FSA determined to give endowments a fair trial
In the face of a barrage of media criticism of endowment
mortgages, FSA press officer Sarah Modlock
explains the regulator's viewpoint
By providing perspective and encouraging investors to talk to their
adviser, the FSA is placing responsibility and control in the hands of the
industry. Our hope is that firms wield this sensibly and make the most of
the opportunity to limit any damage which any poor initial advice may have
FSA chairman Howard Davies has provided some much needed perspective in
interviews, speeches and in his evidence to the Treasury select committee.
He is on the record as saying the vast majority of endowments are expected
to do well.
Treasury economic secretary Melanie Johnson has added her voice to the
call for balance and has made clear her understanding that "people
who have a shortfall may not necessarily have been badly advised".
ABI deputy director general Tony Baker has even braved the wrath of
Watchdog presenter Ann Robinson this month when the "endowment
scandal" featured on the BBC TV programme.
Insult will be added to injury if investors rush to give up their
endowments. The potential for even greater disadvantage is considerable.
Surrender in haste, repent at leisure.
In attempting to provide balance, the FSA is not ducking problems which
may be facing the endowment market. In particular, we have received a
large amount of anecdotal feedback about 25-year endowment policies sold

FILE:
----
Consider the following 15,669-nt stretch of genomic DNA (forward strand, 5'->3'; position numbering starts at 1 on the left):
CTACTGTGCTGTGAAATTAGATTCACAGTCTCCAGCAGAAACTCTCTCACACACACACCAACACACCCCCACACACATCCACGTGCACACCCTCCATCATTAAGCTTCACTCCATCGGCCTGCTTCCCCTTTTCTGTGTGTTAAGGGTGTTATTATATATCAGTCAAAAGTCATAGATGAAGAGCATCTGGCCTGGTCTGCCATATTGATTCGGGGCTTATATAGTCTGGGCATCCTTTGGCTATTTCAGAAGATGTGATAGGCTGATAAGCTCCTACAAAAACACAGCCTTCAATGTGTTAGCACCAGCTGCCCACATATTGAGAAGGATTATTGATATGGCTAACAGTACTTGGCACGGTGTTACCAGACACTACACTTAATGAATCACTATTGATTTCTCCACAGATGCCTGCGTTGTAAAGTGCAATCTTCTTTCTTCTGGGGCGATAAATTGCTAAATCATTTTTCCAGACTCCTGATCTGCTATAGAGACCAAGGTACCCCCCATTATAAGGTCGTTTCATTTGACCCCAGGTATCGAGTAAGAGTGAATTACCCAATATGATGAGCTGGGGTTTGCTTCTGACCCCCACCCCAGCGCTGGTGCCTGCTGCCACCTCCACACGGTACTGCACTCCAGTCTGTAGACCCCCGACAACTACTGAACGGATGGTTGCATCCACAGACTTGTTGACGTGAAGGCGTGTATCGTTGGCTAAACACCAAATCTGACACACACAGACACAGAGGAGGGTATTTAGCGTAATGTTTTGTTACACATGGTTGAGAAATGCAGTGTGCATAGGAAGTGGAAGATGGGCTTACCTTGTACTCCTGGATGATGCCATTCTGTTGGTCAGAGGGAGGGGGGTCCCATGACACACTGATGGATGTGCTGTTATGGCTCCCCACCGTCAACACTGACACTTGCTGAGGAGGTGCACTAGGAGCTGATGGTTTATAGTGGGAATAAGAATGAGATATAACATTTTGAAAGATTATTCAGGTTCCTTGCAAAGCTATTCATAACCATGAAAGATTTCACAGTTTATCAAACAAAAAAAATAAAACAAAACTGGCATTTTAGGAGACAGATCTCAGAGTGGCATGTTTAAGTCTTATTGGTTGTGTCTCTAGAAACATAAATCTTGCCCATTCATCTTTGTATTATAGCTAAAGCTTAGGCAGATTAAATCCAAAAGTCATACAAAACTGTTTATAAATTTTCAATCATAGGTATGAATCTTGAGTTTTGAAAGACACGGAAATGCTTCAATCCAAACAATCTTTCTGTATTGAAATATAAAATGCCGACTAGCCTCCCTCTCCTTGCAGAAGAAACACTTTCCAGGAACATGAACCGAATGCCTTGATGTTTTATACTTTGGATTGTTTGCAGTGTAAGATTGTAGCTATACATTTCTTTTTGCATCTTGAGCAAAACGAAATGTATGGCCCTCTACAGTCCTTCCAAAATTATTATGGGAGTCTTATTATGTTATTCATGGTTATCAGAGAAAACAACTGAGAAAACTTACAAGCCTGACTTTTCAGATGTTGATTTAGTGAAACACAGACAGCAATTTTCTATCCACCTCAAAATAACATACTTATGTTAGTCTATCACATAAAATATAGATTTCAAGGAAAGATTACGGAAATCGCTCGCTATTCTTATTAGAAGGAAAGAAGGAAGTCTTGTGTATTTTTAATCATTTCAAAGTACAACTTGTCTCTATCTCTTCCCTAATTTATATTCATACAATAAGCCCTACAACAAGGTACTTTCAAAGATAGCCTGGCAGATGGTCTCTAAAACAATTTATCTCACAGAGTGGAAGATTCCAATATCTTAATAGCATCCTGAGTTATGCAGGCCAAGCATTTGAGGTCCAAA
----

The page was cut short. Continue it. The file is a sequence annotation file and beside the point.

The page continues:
to people in their 50s and 60s - something which is clearly questionable.
But we must deal in facts. We have devoted a series of visits to firms to
establish what is actually happening in the field. Following analysis of
the results, the FSA will have a clear picture of any further work which
needs to happen.
This will also be a crucial time to provide further information and
reassurance to consumers. In the meantime, let's not throw out the baby
with the bath water.
If we believed everything the media told us, we would eat
nothing, drink nothing and probably think twice before leaving the house
We would also keep all our money under the mattress or, if you take the
Independent on Sunday's advice, a sock.
The fact is that we live in a world full of risks and, therefore,
actuaries. The good news is that most of them have long odds- the risks,
Anyone who has had their eyes and ears open in the last few months would
be forgiven that dodging traffic on the M1 is less risky than having an
My faith in much of the media has nose-dived due to the prolonged
onslaught of hyperbolic nonsense about endowments.
What started as a series of reasonable concerns has spiralled into the
portrayal of endowments as the source of financial ruin for the British
public. I do not recall endowment policies being among the evils in
As I write, the wacky race is still on for the next angle which could
make or break the reporter's name.
Into this angry sea of coverage, the FSA has twice issued its consumer
lifeboat: a plain English fact sheet entitled, Endowment mortgages
- what to do if you are worried.
This places great emphasis on a clear and essential message; never cash in
your policy or stop your payments without taking advice first - or you may
lose out. This has been conveniently ignored or obscured by those who have
been too busy worrying sheep.
The FSA has brought some facts to the table and is providing constructive
and impartial advice.
Many of the 3,000 or so people who call our investor help line each week
are looking for basic facts and reassurance. They feel worried and
confused by talk of product bans, debates over projection rates and
misleading cobblers about criminal misselling.